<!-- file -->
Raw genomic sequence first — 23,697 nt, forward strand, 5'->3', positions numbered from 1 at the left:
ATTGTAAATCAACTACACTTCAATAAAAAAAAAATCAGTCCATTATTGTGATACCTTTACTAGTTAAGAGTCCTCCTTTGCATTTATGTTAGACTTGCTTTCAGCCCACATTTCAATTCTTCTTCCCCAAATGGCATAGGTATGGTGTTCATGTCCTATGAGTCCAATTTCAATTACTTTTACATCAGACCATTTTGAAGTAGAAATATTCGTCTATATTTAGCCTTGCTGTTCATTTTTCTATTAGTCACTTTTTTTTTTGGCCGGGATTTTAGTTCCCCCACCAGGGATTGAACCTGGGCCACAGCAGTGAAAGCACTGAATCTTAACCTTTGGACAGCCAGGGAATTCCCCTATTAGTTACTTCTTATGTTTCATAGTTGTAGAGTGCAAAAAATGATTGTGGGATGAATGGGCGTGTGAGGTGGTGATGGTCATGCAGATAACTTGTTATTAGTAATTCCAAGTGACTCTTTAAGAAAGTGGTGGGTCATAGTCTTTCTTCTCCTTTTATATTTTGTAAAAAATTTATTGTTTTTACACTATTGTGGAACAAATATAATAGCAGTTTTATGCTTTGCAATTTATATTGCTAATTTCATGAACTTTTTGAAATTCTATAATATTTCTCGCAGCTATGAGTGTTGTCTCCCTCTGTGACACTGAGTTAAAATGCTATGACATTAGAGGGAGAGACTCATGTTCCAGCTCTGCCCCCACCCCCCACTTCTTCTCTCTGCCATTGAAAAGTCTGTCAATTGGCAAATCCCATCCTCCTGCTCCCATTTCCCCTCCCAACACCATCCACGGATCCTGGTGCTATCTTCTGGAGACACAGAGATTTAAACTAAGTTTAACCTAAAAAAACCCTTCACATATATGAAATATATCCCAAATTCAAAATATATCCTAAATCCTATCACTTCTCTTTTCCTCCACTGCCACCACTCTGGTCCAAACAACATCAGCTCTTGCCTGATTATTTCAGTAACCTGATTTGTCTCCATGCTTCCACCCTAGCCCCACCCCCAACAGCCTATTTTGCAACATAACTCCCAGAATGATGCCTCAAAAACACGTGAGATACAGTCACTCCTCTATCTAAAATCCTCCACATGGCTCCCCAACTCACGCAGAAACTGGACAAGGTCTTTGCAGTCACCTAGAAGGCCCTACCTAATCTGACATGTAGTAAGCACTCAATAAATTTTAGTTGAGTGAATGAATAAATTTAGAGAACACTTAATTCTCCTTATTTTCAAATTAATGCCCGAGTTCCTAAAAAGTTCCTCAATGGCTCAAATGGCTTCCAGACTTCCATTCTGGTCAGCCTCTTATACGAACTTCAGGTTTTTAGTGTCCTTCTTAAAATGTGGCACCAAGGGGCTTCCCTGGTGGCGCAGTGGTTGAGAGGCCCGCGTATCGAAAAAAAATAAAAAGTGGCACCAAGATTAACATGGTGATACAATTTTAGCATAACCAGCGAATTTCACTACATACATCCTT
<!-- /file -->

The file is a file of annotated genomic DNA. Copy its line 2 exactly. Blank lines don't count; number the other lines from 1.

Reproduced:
ATTGTAAATCAACTACACTTCAATAAAAAAAAAATCAGTCCATTATTGTGATACCTTTACTAGTTAAGAGTCCTCCTTTGCATTTATGTTAGACTTGCTTTCAGCCCACATTTCAATTCTTCTTCCCCAAATGGCATAGGTATGGTGTTCATGTCCTATGAGTCCAATTTCAATTACTTTTACATCAGACCATTTTGAAGTAGAAATATTCGTCTATATTTAGCCTTGCTGTTCATTTTTCTATTAGTCACTTTTTTTTTTGGCCGGGATTTTAGTTCCCCCACCAGGGATTGAACCTGGGCCACAGCAGTGAAAGCACTGAATCTTAACCTTTGGACAGCCAGGGAATTCCCCTATTAGTTACTTCTTATGTTTCATAGTTGTAGAGTGCAAAAAATGATTGTGGGATGAATGGGCGTGTGAGGTGGTGATGGTCATGCAGATAACTTGTTATTAGTAATTCCAAGTGACTCTTTAAGAAAGTGGTGGGTCATAGTCTTTCTTCTCCTTTTATATTTTGTAAAAAATTTATTGTTTTTACACTATTGTGGAACAAATATAATAGCAGTTTTATGCTTTGCAATTTATATTGCTAATTTCATGAACTTTTTGAAATTCTATAATATTTCTCGCAGCTATGAGTGTTGTCTCCCTCTGTGACACTGAGTTAAAATGCTATGACATTAGAGGGAGAGACTCATGTTCCAGCTCTGCCCCCACCCCCCACTTCTTCTCTCTGCCATTGAAAAGTCTGTCAATTGGCAAATCCCATCCTCCTGCTCCCATTTCCCCTCCCAACACCATCCACGGATCCTGGTGCTATCTTCTGGAGACACAGAGATTTAAACTAAGTTTAACCTAAAAAAACCCTTCACATATATGAAATATATCCCAAATTCAAAATATATCCTAAATCCTATCACTTCTCTTTTCCTCCACTGCCACCACTCTGGTCCAAACAACATCAGCTCTTGCCTGATTATTTCAGTAACCTGATTTGTCTCCATGCTTCCACCCTAGCCCCACCCCCAACAGCCTATTTTGCAACATAACTCCCAGAATGATGCCTCAAAAACACGTGAGATACAGTCACTCCTCTATCTAAAATCCTCCACATGGCTCCCCAACTCACGCAGAAACTGGACAAGGTCTTTGCAGTCACCTAGAAGGCCCTACCTAATCTGACATGTAGTAAGCACTCAATAAATTTTAGTTGAGTGAATGAATAAATTTAGAGAACACTTAATTCTCCTTATTTTCAAATTAATGCCCGAGTTCCTAAAAAGTTCCTCAATGGCTCAAATGGCTTCCAGACTTCCATTCTGGTCAGCCTCTTATACGAACTTCAGGTTTTTAGTGTCCTTCTTAAAATGTGGCACCAAGGGGCTTCCCTGGTGGCGCAGTGGTTGAGAGGCCCGCGTATCGAAAAAAAATAAAAAGTGGCACCAAGATTAACATGGTGATACAATTTTAGCATAACCAGCGAATTTCACTACATACATCCTT